## 4. Theoretical considerations

Mathematical analysis of the ‘ignition’ phenomenon, which has been variously defined in the literature, but is taken here to be the establishment of a self-propagating exothermic dissociation process, has proved to be difficult in even the simplest contexts, particularly so when it takes place at a time and place *a priori* unknown. We adopt a simpler alternative approach, widely used in combustion problems by *assuming* a travelling front solution of constant form and establish conditions for its existence and stability. If, as in the numerical computations earlier, we again neglect diffusion of AN and water (retaining heat diffusion), equations (2.1)–(2.3) simplify to
2.1a
2.2a
and
2.3awhere *A* and *W* are the fractional concentrations of AN and water, respectively. The AN decomposition, equation (2.1*a*), is modelled by simultaneous *competitive* exothermic and endothermic processes, each feeding on the AN component of the emulsion, while the water evaporation, equation (2.2*a*), is represented by a *parallel* endothermic process, feeding on the water component, shown schematically in figure 1. Given that the activation energies differ, in our case, *E*_{2}<*E*_{1}. Influenced by the thermal capacity, the available AN is thus depleted simultaneously by the two chemical reactions and the share between exothermic (*X*) and endothermic (1−*X*) is controlled by temperature through the exponential dependences. The water evaporation kinetics, represented by the function *k*_{3}(*T*), is, in contrast, extremely pressure sensitive, as we have stressed in §2.

As our main concern is with the existence of travelling wave-like solutions to equations (2.1*a*)–(2.3*a*), it is convenient to transform to a coordinate system travelling with (constant) speed *c*. Then, if we introduce a new independent coordinate, *ξ*=*x*−*ct*, and at the same time introduce the ‘Frank–Kamenetski’ variable
where *T*_{a} is a ‘pseudo-adiabatic’ burnt temperature as defined earlier, then
and we obtain the equations
4.1
4.2
and
4.3where *A*′ and *w*′ represent derivatives with respect to *ξ*, and where
Finally, *R*_{1} (=*k*_{3}) represents the unit rate of water evaporation, and *L*(*u*) (=*Q*_{3}/*ρC*_{v}) is an appropriately scaled measure of the latent heat of evaporation. *R*_{1} will of course depend sensitively on the detailed surface physics of the process, the availability of bubble formation nuclei, etc., as well as on the vapour pressure, and thereby the temperature.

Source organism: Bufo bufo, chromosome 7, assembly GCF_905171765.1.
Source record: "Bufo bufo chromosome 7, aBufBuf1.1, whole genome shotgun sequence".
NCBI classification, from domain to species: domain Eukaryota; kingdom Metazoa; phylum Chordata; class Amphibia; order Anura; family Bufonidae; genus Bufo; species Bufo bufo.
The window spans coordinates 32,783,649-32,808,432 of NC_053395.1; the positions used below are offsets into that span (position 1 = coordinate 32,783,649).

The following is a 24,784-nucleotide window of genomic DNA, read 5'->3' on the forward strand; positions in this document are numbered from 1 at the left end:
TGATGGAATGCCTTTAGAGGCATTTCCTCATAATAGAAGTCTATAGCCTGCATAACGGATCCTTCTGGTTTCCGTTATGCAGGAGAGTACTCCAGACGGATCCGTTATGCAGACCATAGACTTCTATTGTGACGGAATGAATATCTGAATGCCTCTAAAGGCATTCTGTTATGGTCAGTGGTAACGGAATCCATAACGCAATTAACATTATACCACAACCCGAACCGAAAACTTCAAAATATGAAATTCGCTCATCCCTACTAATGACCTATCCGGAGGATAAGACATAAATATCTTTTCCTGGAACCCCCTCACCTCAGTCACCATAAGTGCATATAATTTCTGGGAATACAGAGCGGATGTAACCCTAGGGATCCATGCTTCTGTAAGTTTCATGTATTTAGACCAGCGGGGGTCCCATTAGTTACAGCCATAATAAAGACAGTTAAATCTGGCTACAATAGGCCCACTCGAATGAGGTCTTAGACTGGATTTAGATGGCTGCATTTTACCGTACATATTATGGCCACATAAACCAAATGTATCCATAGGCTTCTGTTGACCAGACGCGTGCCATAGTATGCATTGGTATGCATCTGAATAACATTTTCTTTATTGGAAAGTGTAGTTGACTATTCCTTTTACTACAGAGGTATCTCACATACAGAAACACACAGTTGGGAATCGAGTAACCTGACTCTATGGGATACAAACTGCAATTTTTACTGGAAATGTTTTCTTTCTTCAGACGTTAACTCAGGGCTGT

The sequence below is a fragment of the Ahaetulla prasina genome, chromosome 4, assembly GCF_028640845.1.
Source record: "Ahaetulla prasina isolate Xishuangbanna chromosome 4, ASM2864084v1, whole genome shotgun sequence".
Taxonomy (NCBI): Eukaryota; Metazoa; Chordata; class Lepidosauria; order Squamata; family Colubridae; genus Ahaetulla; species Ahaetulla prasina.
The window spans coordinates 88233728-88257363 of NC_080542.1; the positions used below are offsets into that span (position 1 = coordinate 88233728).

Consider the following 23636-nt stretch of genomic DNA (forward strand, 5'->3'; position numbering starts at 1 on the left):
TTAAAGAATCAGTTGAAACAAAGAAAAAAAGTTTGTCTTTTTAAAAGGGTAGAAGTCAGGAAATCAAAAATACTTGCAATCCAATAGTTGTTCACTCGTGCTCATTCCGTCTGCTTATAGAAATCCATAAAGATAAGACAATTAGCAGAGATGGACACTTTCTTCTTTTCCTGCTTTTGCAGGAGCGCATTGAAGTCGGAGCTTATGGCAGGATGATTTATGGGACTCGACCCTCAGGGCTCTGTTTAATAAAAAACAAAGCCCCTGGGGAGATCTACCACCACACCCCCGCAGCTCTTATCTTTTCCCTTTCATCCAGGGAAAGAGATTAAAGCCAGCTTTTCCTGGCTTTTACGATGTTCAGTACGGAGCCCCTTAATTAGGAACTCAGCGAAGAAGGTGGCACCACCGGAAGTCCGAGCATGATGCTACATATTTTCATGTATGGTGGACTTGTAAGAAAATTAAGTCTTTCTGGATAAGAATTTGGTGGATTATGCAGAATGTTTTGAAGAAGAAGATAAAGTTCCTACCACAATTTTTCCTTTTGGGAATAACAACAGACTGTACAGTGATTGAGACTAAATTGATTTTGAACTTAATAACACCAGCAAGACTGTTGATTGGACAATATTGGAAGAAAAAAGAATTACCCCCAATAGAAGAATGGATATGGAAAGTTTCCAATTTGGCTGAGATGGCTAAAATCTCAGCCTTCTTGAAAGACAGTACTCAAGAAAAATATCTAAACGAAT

*R*_{22} (or alternatively *R*_{21}) may now be eliminated from equations (4.1)–(4.3) to obtain
4.4which, assuming that *A*=*A*_{0},*u*=*u*_{0},*u*′→0 as integrates to
4.5Then, if *A*=*A*_{b},*u*=*u*_{b},*u*′→0 as , we have
4.6For the Arrhenius chemistry assumed here, *A*_{b} will of course be zero, so that
4.7where
4.8and, recalling the expression for *u*, we obtain the result
4.9for the burnt (plateau) temperature *T*_{b}, where
4.10Note that because the wave is going from right to left in this work, the speed of the front *c* is negative so that with *q*_{2} negative and *c* negative, *J* is in fact positive and all the terms on the right-hand side in (4.9) other than the first term represent a reduction in burnt temperature (as one would expect). The actual amount of reduction in temperature is not *a priori* known; the presence of the integral expressions in (4.9) reflects the dependence of *T*_{b} on the whole time history and spatial distribution of the reaction and evaporation processes. In this case of *competitive* dissociation processes, it is not possible to express *T*_{b} solely in terms of the total consumption of *A* and *W*, as would be possible for independent *parallel* reactions, which would yield the first and second terms on the right-hand side of equation (4.9). In our case, the effect arising from the fraction of AN consumed by the competing endothermic reaction is also present. Its magnitude, however, depends on the value of the integral *J*, which links in a convoluted way the temperature and AN fields and is sensitively dependent through *ν* and *ε* on the chemical kinetics.